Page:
Moab Planning Commission to recommend city council approval of 400 East rezone
by Rose Egelhoff
The Times-Independent
Feb 09, 2017 | 1596 views | 0 0 comments | 76 76 recommendations | email to a friend | print

The Moab City Planning Commission will recommend that the Moab City Council approve a rezone request for a lot located on 400 East between Center Street and Rosetree Lane. If approved, the zone would be changed from R-2 residential to R-3. The change is the first step in an affordable housing project planned by the Blackburn family and Community Rebuilds, family members said.

The Blackburn family has owned the 1.81-acre lot for over 100 years, said Michelle Blackburn.

“This project represents a lifetime of vision of being able to improve this property that’s been dilapidating progressively since the late ‘80s when the zone changed from a trailer court to R-2,” said Michelle Blackburn. She along with her siblings Gilbert and Lisa Blackburn have partnered with Community Rebuilds, developing a plan for small-scale, affordable apartments.

“We don’t actually have any current tenants that are paying a market rate for their business or their home,” said Blackburn. “It’s obvious that the community needs more housing and housing that people can afford at all the different income levels.”

A dozen neighbors showed up to speak for and against the proposal. Several people expressed concern that additional driveways on Rosetree Lane, which is a narrow street without sidewalks, would increase traffic and create a hazard for pedestrians. Others said they did not want to see higher density developments in their neighborhood.

Pete Apicella, a longtime tenant of the Blackburns who lives adjacent to the property in question, spoke in support of the development.

“I’m fine with more density there. I think that will keep rents low over the long term,” said Apicella, adding that the low rent he receives from the Blackburn family enables him to pursue his career as an artist.

Neighbor Barbara Zinn and others noted that changing the zoning of the lot is not tied to approval of the site plan for the proposed development.

“If developed as presented, [the plan] could be a model project that benefits the community,” said Zinn. “However, if the up-zone is approved there is no guarantee that the units will in fact be affordable ... I don’t think we need another apartment complex that our workforce can’t afford.”

Zinn asked the planning commission to postpone voting on the zone change until a final memorandum of understanding is completed between the Blackburn family and Community Rebuilds that includes deed restrictions to guarantee the proposed development remains affordable housing. Zinn, and another neighbor, Carol Meyer, said if the planning commission did not postpone the vote they were opposed to the zone change.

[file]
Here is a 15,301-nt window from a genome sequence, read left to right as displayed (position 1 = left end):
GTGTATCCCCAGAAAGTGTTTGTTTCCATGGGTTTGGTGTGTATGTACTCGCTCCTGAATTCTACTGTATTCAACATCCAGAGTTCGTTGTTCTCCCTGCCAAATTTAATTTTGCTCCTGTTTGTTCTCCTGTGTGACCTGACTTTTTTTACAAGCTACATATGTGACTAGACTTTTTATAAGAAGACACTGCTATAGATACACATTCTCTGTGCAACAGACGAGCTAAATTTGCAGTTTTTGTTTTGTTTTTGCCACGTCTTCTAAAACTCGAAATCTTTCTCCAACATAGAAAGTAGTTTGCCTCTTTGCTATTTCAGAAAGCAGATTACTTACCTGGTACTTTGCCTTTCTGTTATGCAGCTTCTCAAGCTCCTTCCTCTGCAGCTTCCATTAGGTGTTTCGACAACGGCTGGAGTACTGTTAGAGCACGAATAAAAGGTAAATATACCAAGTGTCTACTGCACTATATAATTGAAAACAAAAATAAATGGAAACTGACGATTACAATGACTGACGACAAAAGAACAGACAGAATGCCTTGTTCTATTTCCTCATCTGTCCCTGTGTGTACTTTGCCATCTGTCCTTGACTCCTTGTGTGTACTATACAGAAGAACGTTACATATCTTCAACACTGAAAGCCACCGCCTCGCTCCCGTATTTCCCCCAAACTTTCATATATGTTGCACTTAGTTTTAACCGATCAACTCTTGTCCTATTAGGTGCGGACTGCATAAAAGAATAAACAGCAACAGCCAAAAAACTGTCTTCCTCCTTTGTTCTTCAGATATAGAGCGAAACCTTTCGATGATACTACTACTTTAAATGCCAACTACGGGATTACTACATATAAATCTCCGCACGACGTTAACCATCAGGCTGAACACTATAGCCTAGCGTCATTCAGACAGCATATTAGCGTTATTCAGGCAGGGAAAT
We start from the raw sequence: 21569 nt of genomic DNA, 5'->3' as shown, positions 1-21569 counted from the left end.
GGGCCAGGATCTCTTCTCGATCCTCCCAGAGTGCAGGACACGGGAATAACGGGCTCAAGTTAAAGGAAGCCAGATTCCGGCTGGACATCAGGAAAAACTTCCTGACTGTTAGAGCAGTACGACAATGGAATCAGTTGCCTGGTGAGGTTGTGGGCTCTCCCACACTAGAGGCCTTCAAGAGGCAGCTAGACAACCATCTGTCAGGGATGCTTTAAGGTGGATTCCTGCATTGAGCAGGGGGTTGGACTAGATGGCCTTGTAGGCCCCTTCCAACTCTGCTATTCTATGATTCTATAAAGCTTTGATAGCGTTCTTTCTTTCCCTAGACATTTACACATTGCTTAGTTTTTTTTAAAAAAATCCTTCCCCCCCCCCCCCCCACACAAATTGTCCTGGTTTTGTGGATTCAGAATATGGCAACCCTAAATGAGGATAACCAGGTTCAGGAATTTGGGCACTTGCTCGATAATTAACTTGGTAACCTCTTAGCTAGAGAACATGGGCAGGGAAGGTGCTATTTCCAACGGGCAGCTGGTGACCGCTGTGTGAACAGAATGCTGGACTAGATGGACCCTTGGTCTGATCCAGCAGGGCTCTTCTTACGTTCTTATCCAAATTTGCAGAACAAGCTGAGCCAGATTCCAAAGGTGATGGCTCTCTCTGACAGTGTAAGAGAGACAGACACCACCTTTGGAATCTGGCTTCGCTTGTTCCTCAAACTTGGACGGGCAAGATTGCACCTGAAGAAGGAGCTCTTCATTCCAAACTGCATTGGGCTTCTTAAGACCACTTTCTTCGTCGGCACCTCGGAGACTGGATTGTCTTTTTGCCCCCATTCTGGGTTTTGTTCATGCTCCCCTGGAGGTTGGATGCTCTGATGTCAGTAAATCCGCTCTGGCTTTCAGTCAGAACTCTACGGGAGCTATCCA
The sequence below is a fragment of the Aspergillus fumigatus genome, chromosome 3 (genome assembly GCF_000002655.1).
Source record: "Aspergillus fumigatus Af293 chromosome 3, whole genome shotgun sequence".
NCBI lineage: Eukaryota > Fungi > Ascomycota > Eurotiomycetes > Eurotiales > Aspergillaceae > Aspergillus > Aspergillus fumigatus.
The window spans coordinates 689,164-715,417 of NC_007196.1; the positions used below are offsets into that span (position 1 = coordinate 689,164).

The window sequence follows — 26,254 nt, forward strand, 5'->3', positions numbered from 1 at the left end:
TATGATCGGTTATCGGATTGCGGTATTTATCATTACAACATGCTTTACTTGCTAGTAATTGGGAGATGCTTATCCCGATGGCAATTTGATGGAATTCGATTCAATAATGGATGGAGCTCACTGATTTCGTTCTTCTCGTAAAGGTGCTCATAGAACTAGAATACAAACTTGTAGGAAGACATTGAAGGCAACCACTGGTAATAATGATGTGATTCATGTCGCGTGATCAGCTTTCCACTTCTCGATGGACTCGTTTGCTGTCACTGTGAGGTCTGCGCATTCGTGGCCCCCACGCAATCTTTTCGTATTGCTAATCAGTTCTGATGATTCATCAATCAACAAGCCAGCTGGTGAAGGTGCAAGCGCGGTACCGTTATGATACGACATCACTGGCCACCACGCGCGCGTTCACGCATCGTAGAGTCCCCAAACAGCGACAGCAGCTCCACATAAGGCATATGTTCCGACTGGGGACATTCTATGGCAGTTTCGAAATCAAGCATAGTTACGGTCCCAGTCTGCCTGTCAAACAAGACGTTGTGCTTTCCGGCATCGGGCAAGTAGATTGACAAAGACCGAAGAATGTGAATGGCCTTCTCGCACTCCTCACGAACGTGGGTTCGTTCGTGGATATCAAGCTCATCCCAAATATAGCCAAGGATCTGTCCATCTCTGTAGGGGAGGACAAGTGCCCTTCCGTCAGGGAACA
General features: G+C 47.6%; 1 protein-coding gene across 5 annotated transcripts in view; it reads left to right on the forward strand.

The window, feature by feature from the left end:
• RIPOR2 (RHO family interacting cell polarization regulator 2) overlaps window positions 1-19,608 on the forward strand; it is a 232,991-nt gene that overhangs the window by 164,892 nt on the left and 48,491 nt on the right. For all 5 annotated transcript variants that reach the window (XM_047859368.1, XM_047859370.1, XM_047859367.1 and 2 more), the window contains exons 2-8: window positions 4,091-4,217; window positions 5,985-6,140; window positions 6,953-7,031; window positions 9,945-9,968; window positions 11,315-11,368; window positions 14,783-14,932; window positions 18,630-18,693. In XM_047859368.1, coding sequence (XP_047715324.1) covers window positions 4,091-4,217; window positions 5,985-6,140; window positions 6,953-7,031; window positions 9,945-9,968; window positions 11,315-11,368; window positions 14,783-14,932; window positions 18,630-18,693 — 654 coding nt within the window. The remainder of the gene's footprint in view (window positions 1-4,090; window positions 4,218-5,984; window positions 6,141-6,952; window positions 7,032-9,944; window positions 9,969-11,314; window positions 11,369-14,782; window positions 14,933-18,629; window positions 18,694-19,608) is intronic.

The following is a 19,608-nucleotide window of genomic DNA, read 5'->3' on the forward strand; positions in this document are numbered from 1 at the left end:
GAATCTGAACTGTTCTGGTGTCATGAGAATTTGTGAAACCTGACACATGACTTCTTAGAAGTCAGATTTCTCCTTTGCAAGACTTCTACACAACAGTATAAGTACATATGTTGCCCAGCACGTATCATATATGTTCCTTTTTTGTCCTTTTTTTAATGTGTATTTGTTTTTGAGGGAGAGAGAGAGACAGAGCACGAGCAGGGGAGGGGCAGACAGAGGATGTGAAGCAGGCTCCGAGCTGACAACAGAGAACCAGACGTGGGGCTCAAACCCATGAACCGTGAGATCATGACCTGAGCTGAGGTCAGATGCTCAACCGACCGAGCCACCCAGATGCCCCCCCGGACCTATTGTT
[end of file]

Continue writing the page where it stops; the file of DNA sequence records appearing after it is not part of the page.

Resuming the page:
Sarah Schrepel said she understands the community’s concern over increasing density but as a single mother, finds the need for affordable housing to be the most pressing issue.

“I want to live here. I want to raise my kids here,” Schrepel said. “Overall, I can only see that it would be beneficial to the town.”

Planning commission chairwoman Jeanette Kopell reminded the speakers that the issue under consideration was the rezone and not the site plan, which the commission hadn’t seen and was not supposed to consider in their decision.

Commission member Wayne Hoskisson said that even with the current R-2 zoing, the lot could be developed to a high density.

Commission member Laura Uhle said that in considering the rezone, the commission could consider the highest and best use of the property, which would be multi-family housing in the case of an R-3 zone.

“We have an opportunity in an area of growth where we’re going to be dealing with zone changes over the next ten to 20 years and how we plan and envision the city, and how the general plan and the affordable housing plan all lead us to this point, and we have a private opportunity, even though we’re not talking about the opportunity, for multifamily housing,” said Uhle.

“We all agree that we need multifamily housing,” said commission member Allison Brown, noting that the site plan would have to be approved independently of the rezone decision.

Hoskisson suggested tabling the vote to give the commission time to consider the comments and to get more feedback from the public.

The motion was approved by a vote of 3-2, with Uhle, Downard and Kopell in favor and Hoskisson and Brown opposed. The rezone is scheduled for consideration by the Moab City Council on Feb. 14.

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